St John's College Oxford
Welcome to our Alumni Spotlight, where we take a look at our richly diverse alumni community and focus in on the life and work of individual members. We welcome your suggestions for alumni to feature in future.

Gaby Guz (1980, Experimental Psychology) is a potter and artist based in London. She is a member of the Rochester Square Studio of ceramicists.

In 2015, she was Artist in Residence at Wac Arts in London, and it was here that she had the first solo show of her work.  This experience gave her the confidence to pursue her two creative passions – ceramics and life drawing – as a full time career. Two more solo shows in London followed, and in March 2019, Gaby exhibited at The Barn Gallery at St John's with photographer Rob Farrands.

After finishing her degree Gaby worked as a research assistant in the Psychology Department in Oxford. She then worked as an account planner in a number of advertising agencies in London. For the last 25 years she has been undertaking the hardest job of all: bringing up her three children!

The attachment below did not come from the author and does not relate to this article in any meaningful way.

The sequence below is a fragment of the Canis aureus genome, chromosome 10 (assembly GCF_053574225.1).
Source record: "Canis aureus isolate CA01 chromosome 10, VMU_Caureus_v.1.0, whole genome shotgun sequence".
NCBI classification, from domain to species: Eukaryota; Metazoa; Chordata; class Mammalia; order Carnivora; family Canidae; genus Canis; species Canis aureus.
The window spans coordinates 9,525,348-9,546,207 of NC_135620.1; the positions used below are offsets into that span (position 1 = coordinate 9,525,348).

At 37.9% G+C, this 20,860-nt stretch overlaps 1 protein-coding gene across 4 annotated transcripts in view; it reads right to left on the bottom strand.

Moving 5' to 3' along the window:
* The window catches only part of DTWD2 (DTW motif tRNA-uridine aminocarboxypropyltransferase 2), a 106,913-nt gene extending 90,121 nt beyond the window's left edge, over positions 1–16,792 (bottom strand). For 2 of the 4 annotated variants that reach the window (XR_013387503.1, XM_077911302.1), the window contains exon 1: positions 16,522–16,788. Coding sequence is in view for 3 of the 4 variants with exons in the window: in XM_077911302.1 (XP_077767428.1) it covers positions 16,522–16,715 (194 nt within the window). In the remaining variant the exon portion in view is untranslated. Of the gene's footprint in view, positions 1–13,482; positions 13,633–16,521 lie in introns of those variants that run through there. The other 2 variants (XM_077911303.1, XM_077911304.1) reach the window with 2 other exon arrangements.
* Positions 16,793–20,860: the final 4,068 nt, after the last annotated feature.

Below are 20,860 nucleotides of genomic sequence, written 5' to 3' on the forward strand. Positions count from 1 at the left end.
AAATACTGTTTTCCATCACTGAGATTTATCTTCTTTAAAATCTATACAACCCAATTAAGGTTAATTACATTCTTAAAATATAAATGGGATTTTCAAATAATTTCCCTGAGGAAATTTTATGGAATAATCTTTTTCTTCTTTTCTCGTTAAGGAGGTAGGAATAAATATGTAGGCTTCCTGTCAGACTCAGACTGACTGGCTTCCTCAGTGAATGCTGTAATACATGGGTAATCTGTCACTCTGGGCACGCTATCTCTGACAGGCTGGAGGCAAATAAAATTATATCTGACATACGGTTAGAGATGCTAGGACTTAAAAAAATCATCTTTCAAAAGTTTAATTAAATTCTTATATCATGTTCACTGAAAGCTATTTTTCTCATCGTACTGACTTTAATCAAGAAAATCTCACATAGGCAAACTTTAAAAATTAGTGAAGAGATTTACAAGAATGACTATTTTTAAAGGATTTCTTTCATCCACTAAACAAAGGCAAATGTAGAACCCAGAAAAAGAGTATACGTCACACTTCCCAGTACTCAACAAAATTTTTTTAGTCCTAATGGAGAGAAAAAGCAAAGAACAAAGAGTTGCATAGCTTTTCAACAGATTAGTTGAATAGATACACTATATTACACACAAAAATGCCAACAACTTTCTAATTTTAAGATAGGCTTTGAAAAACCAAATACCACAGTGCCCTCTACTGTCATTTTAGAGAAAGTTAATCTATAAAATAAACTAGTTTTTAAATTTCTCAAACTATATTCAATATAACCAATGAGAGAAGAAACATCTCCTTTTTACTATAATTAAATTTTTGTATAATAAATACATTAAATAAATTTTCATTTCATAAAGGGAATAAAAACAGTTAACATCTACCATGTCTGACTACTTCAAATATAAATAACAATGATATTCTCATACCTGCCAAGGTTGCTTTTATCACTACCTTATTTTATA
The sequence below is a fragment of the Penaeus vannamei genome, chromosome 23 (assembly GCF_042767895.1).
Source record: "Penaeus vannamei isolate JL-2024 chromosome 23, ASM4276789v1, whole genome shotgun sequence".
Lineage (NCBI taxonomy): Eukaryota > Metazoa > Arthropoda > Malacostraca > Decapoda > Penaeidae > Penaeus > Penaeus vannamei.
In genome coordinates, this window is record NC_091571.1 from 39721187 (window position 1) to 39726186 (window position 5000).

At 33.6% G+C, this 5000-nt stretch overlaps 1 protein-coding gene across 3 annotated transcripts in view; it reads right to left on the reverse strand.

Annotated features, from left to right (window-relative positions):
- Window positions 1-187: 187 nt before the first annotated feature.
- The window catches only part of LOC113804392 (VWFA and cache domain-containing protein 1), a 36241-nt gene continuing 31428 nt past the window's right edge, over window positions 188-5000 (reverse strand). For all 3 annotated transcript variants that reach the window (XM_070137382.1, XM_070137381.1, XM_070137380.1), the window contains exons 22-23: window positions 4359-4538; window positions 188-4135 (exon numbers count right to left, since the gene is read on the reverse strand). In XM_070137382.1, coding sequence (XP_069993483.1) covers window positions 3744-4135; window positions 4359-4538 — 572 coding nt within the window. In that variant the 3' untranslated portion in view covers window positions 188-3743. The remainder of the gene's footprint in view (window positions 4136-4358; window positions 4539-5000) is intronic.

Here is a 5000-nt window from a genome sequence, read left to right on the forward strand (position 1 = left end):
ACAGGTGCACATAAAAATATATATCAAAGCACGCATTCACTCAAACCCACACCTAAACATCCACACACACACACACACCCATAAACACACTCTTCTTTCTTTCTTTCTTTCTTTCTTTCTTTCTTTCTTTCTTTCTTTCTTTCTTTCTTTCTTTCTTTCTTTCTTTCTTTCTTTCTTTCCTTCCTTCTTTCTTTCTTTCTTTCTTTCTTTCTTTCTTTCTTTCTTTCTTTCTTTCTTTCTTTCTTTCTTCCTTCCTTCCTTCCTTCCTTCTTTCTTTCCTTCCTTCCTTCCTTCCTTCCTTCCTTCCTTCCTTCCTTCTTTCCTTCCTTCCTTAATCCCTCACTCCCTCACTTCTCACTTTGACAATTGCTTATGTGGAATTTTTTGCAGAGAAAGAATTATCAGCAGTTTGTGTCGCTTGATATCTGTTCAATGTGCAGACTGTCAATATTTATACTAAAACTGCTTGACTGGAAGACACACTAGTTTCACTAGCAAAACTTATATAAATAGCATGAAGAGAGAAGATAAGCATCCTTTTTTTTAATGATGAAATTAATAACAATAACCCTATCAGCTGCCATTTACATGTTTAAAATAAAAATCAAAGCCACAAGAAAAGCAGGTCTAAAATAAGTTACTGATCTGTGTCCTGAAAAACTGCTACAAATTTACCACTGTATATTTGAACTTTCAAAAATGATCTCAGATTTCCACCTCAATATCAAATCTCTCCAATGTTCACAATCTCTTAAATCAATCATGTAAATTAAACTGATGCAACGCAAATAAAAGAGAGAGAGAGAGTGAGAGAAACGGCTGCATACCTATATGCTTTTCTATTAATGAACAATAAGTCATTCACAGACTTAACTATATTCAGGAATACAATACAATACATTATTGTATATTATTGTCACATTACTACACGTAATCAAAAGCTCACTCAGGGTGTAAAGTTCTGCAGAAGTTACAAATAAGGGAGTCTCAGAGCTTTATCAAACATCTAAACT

Gaby started pottery at school in the 1970s and continued to develop her skills in adult education classes throughout her time at Oxford and while working in advertising.

The creative itch, which Gaby has had ever since she can remember, was not satisfied by working in the advertising world. After eight years, Gaby left her job to train as a potter, firstly at Camden Arts Centre, and then on a degree course at Harrow School of Art.

Gaby started life drawing in evening classes at The Ruskin School of Art while a student at St John's, but it wasn't until about 30 years later that she started to draw seriously, and this has now become a vital part of her practice.

Gaby feels that learning to use your hands in a creative way is as important as learning to read and write.  The labelling that starts at school, categorising students into the binary categories of ‘arts’ and ‘science’, is prescriptive and damaging. As in Gaby’s case, many people are both scientists and artists, and indeed flourish by falling into both camps.

Gaby Guz